by Kinsey Janke || for NHL.com
For a 20-year-old, Derrick Pouliot has a pretty impressive resume.
The Saskatchewan native starred in the Western Hockey League with the powerhouse Portland Winterhawks after they drafted him first overall in the 2009 bantam draft. He put up 205 points over 247 games and was recognized as the top defenseman in the entire Canadian Hockey League last season.
He’s won gold with Team Canada at the Ivan Hlinka Memorial Tournament, and made four trips to the WHL finals, winning the league title in 2013. He played in the 2012 CHL Top Prospects Game, and was selected to both the 2013 Memorial Cup All-Star Team and the 2014 WHL First All-Star Team.
Those accolades, those 73 points in 85 career WHL playoff games, and that work ethic and skill set of a player beyond his years – all those things factored into making Pouliot the No. 8 overall pick by the Pittsburgh Penguins at the 2012 NHL Draft, held at the Consol Energy Center in Pittsburgh.
It’s a day that Pouliot, now a pro rookie with the American Hockey League’s Wilkes-Barre/Scranton Penguins, still has trouble putting into words.
“You’re excited. You’re waiting to see which team is going to draft you. They called my name and it’s tough to describe the feeling,” he said. “Absolutely incredible. A huge honor to be selected by that organization and in front of their home fans. It was a very, very special day and a very memorable moment.”
Pittsburgh traded Jordan Staal to the Carolina Hurricanes in order to move up to the eighth slot and claim Pouliot, a move that has benefited them as the defenseman currently sits sixth in scoring among all AHL rookies. Additionally, his 19 points through 22 games this season pace the entire Wilkes-Barre/Scranton roster.
“He’s an extremely talented player,” said Wilkes-Barre head coach John Hynes. “He’s really been able to excel in his strengths on the power play [and] on the offensive blue line. He makes very good decisions, he has an excellent shot, [and] he’s poised with the puck.”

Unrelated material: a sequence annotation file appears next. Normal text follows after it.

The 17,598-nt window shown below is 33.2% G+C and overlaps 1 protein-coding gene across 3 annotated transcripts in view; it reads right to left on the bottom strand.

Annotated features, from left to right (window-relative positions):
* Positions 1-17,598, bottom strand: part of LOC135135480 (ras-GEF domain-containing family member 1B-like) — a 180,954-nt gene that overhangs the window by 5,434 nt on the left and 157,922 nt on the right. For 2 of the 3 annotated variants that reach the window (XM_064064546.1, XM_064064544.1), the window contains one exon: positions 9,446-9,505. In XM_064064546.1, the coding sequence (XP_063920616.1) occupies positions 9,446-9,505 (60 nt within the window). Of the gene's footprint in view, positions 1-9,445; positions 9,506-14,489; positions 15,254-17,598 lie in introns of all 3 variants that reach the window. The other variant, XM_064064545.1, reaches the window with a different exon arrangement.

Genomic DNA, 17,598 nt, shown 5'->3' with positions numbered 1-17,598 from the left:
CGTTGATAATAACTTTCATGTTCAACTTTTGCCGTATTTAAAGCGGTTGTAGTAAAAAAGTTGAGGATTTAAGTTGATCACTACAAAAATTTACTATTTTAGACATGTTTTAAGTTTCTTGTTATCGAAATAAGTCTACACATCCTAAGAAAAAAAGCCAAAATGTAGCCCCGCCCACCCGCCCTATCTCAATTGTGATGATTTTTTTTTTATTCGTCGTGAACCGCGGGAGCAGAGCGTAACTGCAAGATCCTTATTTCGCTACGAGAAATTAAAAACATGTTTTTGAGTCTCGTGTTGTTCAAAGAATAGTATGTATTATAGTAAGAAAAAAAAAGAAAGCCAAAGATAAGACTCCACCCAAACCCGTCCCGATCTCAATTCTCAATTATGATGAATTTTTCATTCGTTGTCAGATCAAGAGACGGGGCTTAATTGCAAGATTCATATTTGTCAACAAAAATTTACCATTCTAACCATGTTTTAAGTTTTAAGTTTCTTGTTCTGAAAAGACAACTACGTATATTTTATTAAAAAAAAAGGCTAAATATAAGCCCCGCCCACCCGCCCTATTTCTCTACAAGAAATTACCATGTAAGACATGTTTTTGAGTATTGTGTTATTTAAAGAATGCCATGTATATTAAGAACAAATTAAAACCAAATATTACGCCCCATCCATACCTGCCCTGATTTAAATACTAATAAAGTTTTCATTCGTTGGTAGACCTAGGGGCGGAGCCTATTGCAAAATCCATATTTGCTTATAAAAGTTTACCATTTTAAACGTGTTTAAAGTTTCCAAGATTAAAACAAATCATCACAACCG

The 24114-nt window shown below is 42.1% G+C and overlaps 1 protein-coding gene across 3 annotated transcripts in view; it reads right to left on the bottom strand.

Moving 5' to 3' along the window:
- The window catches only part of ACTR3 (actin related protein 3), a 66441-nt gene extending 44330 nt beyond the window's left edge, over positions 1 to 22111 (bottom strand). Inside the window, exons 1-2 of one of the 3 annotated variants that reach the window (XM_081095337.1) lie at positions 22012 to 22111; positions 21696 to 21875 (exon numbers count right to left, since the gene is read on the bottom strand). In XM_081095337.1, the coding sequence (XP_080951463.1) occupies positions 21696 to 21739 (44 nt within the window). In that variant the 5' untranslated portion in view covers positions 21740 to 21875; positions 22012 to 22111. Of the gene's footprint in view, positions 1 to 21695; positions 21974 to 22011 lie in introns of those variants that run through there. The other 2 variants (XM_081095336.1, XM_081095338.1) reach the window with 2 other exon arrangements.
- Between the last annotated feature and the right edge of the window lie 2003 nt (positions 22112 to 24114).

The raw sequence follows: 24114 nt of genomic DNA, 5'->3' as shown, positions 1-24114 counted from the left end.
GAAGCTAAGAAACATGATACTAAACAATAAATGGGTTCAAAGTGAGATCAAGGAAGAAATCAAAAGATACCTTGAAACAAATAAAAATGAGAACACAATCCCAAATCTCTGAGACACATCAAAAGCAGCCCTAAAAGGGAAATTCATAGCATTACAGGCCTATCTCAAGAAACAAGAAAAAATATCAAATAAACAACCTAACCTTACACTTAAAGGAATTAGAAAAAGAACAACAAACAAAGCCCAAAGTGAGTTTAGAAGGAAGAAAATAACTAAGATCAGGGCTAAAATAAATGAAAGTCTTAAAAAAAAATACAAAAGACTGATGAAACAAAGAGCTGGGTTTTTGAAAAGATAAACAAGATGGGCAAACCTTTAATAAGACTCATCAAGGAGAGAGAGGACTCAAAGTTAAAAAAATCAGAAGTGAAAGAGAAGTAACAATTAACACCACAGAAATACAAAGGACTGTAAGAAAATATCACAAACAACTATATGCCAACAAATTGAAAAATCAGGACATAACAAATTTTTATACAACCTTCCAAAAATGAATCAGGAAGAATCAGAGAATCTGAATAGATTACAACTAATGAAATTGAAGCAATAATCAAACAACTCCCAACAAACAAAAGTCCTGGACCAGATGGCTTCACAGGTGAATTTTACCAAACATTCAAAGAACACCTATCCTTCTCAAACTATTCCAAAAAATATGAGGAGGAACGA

Hynes and his coaching staff in Wilkes-Barre knew of Pouliot’s offensive prowess before he ever set foot in the AHL, an asset that has better helped him guide the young defenseman in the move from juniors to the pros, and better communicate how the jump in leagues directly correlates to Pouliot’s duties on the ice.
“Bringing offense is part of my game. It’s something that I need to do to be successful. A lot of the stuff that I’m working on is on the defensive side of the puck,” said Pouliot. “It took a little while to get the systems down and get adjusted to the speed of the game. If I can be as consistent in the defensive zone as I am in the offensive zone, then my game is definitely going in the right direction.”
With Pouliot contributing at both ends of the ice, the Penguins are on top of the East Division with the third-best record in the Eastern Conference, allowing a league-low 2.14 goals per game.
“Offensively, a lot of it comes naturally to him. The biggest thing with Derrick has really been his play without the puck,” said Hynes. “His defensive habits and understanding the importance of that part of his game – and not only understanding it, but the willingness to work at it and continue to get better at it – has really accelerated his transition, his coachability, and his work ethic.”
Pouliot was unable to fully experience training camp this year due to an injury that saw him continue an already long process of rehab into the start of the 2014-15 season. Even though being sidelined prevented him from showing the Pittsburgh organization his full potential, any rust that might have settled didn’t stay long.
In addition to leading Wilkes-Barre in points and assists, Pouliot has recorded four multiple-point games thus far in the season, stepping up from the blue line to help a team that has been depleted by having 10 different players recalled to Pittsburgh already this season.
“You know what’s expected of you. You realize what kind of player you are and what you need to do out there to be successful. I think if you just go back to those things game in and game out, you’re not going to have too many problems,” Pouliot said. “If you have a bad game or something, I mean, you’re only human. It’s going to happen. You just try to minimize those things from happening and go out and play your game.”